Sam O'Neill

Sam O'Neill

Head of Bridging

Let us do all the hard work of finding the right bridging lender for your circumstances. 

We secure bridging finance for applications of all types, and we negotiate competitive lending to meet your needs and timescale.

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Are Landlords Using Bridging Loans for HMOs?

Landlords are using bridging finance to convert properties to use them as HMO purposes.

So, what is a bridging loan?

A bridging loan is a type of finance that is solely designed for short-term usage and can ‘bridge’ the gap until long-term finance is in place. They can provide a large amount of funding in a short amount of time. The strength of a bridging loan is its speed - a bridging loan can be secured within 7 working days, depending on your circumstances.

If you need finance to fund the purchase or development of your HMO property, then bridging finance may be able to provide the funds you need quickly.

Roll-up interest

Bridging loans often come with the option to ‘roll up’ the interest to pay at the end of the term of finance. This can allow you to use your loan for the purchase and development of your HMO property, without having to service monthly interest repayments.

Exit strategy

In order to secure a bridging loan you will need a clear exit strategy. An exit strategy is the method you intend to use to repay the loan at the end of the term of finance. An example of an exit plan could be where you have purchased your property or completed your HMO conversion and you secure long-term finance such as a mortgage to repay the bridge.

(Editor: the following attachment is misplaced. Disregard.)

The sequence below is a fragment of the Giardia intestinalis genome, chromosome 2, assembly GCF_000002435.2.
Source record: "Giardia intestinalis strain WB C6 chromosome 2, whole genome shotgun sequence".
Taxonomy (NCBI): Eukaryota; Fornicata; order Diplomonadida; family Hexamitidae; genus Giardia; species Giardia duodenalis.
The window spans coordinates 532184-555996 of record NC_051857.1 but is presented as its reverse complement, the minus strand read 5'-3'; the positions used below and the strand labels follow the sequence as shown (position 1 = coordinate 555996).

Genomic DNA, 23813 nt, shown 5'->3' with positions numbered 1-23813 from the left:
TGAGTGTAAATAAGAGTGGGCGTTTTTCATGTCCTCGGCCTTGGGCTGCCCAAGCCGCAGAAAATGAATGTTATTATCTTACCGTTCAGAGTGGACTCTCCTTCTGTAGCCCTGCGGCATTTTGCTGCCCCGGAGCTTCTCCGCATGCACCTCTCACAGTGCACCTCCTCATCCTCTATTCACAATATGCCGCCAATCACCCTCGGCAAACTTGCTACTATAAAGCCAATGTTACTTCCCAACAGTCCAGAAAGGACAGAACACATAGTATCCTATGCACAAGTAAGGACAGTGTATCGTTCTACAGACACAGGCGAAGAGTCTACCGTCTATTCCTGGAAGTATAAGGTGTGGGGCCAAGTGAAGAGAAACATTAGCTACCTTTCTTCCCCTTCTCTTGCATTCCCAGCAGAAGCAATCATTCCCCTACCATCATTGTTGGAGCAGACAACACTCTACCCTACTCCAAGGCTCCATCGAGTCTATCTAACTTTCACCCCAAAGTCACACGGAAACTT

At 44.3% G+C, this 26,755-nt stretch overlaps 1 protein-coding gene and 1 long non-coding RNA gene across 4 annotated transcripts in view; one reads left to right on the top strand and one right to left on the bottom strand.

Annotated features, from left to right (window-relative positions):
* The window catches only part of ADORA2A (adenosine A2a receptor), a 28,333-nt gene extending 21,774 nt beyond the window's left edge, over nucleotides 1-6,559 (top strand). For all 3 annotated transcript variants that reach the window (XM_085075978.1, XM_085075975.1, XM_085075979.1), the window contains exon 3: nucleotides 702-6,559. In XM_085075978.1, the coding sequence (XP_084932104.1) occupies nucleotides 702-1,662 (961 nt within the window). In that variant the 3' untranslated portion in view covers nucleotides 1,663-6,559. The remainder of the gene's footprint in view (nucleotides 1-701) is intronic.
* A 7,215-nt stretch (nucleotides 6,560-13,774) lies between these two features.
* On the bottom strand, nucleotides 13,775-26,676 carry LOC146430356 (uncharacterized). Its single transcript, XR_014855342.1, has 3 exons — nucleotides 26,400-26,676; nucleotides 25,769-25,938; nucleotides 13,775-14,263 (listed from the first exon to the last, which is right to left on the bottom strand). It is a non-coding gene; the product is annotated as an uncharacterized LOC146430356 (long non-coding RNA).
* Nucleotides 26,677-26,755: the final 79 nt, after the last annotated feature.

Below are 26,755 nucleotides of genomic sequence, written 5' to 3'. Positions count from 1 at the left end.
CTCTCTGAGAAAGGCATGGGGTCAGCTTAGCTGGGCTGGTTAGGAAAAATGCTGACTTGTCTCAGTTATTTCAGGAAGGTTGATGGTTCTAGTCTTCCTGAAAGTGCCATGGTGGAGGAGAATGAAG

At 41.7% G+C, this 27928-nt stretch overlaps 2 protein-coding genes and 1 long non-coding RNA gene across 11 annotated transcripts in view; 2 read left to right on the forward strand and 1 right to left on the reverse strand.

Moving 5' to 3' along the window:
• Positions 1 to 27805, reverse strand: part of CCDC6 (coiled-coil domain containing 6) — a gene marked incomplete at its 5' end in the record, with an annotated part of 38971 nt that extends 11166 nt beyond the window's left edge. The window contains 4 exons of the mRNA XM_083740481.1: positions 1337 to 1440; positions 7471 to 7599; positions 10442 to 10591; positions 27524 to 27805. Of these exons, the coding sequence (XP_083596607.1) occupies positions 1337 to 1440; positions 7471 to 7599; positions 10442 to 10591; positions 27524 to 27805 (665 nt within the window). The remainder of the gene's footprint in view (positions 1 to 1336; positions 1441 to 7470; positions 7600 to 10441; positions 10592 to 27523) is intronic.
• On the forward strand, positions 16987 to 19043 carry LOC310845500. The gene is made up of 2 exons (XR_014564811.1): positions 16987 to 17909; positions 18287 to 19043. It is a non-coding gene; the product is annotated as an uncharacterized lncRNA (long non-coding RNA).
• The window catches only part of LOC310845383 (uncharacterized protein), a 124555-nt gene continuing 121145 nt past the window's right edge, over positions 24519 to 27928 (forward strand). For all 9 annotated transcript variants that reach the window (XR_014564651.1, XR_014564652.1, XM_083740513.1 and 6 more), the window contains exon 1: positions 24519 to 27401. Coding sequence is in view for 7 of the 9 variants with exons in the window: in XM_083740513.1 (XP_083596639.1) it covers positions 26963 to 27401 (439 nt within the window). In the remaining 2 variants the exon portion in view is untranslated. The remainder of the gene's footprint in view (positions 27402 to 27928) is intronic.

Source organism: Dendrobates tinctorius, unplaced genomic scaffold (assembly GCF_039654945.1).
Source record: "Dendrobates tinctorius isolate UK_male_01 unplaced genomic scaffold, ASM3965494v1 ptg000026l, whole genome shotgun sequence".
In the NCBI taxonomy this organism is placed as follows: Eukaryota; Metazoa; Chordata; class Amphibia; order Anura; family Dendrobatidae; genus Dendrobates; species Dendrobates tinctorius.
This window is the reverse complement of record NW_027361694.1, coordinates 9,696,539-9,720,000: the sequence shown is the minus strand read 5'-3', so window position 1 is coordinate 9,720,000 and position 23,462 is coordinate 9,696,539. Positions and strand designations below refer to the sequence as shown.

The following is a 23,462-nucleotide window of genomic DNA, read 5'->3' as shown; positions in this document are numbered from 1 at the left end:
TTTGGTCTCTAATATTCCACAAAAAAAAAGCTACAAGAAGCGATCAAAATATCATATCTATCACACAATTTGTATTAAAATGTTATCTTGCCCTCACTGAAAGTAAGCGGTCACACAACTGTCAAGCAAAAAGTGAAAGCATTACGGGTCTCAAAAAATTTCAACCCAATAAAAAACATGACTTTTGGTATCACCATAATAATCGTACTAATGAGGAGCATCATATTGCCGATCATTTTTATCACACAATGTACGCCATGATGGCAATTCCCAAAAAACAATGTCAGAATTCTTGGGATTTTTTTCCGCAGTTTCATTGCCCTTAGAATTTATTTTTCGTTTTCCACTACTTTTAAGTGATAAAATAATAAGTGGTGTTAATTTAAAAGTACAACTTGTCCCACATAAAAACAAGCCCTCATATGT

No early repayment charges

Unlike other types of finance, such as a mortgage from a traditional lender, bridging loans generally do not come with early repayment penalties.  This may be an attractive feature of a bridging loan, as you may get long-term finance earlier than expected and repay the bridge before the end of the term of finance.

Loan to value

Typically, bridging loan lenders are prepared to provide up to 75% loan to value (LTV). If you have a larger HMO project and require a higher LTV, depending on the lender, you may be able to use other assets as security and get up to 80% LTV.

Watch our video below - Bridging Loans Explained: Costs, Timescales, Examples, & How To Get One:

Bridging Loan Calculator

Use our bridging finance calculator below to get an indicative quote of what a bridging loan might cost you.

How to Get a Bridging Loan for an HMO

Recent bridging loan rates we've secured for clients:


Buying Before Selling?

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0.55% pm


Releasing Funds From Your Home

Short-Term Lease Finance

Auction Purchase

As at 21st May 2024

Development & Refurb

Fast Finance

Rates from:

0.55% pm

Light & Heavy Refurb

Finance For Unmortgageable Properties

Land Purchase with planning

As at 21st May 2024


Large Bridging Loans

Rates from:

0.55% pm

Up to 80% LTV